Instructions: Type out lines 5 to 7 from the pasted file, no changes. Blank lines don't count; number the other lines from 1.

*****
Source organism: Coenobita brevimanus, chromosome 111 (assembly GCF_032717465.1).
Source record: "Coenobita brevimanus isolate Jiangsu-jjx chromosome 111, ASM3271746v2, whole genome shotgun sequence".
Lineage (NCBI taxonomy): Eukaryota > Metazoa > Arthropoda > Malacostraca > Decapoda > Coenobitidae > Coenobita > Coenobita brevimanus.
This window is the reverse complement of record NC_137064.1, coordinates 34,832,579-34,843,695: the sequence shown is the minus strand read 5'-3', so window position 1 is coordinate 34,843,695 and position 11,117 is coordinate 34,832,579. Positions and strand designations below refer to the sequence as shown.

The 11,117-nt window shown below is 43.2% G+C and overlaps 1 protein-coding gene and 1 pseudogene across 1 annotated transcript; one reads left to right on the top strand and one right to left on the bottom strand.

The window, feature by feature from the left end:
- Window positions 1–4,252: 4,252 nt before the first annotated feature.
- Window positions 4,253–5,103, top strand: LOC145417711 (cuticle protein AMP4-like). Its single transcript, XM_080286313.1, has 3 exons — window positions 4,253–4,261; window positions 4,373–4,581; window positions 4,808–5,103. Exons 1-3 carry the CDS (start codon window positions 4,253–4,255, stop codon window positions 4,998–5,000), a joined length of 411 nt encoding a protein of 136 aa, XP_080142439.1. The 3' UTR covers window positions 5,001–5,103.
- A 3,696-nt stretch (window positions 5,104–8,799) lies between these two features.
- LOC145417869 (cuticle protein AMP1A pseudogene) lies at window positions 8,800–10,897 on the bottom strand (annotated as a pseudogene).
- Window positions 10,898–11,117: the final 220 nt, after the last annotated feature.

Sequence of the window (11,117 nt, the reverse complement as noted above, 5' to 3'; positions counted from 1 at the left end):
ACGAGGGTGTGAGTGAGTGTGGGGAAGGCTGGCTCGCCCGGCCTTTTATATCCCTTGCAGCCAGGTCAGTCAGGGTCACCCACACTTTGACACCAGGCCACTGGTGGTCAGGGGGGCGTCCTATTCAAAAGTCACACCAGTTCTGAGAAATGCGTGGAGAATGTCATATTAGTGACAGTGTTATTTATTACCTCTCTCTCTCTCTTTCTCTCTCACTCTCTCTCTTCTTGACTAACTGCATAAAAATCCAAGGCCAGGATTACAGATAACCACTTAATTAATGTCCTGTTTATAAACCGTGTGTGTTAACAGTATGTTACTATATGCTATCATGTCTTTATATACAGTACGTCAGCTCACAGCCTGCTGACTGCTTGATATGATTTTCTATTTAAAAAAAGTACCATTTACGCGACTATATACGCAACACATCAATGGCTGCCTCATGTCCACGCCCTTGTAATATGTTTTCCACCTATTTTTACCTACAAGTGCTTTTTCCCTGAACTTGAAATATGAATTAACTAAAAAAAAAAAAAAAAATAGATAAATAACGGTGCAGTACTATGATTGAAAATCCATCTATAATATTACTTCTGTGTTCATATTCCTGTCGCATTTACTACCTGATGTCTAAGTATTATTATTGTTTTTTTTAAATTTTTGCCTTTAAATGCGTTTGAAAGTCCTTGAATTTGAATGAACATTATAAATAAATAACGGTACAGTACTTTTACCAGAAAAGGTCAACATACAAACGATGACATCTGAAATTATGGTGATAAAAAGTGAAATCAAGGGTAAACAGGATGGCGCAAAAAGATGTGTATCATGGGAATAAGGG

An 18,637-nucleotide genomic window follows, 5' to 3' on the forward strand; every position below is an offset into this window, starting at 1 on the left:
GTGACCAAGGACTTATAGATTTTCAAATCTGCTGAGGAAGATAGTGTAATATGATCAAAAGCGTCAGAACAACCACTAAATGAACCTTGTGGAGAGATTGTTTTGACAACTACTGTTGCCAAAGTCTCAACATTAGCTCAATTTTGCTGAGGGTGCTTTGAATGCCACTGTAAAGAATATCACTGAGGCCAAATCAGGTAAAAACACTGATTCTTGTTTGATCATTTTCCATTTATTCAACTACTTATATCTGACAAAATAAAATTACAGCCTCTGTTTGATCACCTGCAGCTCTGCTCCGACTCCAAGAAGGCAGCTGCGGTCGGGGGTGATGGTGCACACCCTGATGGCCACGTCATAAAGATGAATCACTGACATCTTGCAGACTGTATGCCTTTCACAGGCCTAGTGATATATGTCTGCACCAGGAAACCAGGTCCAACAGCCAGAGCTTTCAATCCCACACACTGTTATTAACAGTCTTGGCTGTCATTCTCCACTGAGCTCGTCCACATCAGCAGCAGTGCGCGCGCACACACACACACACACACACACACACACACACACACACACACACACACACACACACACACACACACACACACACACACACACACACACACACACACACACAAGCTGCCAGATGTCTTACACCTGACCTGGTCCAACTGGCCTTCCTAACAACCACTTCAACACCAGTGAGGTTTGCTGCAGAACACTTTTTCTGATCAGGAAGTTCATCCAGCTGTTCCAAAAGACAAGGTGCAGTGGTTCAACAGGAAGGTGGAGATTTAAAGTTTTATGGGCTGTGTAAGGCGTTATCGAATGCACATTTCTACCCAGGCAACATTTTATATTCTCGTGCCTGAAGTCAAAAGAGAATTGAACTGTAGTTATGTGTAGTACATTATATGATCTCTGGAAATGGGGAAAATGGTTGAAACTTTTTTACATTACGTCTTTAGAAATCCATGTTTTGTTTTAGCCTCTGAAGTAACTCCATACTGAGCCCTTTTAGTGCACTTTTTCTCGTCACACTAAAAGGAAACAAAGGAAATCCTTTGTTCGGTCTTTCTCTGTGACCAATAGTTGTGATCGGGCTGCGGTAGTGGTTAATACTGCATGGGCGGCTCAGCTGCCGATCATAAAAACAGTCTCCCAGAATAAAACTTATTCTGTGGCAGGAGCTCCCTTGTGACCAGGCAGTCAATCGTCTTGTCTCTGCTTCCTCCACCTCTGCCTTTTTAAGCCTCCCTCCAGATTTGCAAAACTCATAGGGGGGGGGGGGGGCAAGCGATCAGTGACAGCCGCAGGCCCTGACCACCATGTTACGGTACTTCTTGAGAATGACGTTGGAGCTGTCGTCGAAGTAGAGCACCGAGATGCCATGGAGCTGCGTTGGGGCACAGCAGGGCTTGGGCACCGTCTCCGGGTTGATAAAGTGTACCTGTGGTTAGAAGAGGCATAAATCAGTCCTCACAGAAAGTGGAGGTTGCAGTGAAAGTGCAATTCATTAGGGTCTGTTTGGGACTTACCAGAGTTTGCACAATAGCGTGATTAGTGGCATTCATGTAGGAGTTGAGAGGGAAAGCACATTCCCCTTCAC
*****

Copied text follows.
The 11,117-nt window shown below is 43.2% G+C and overlaps 1 protein-coding gene and 1 pseudogene across 1 annotated transcript; one reads left to right on the top strand and one right to left on the bottom strand.

The window, feature by feature from the left end:
- Window positions 1–4,252: 4,252 nt before the first annotated feature.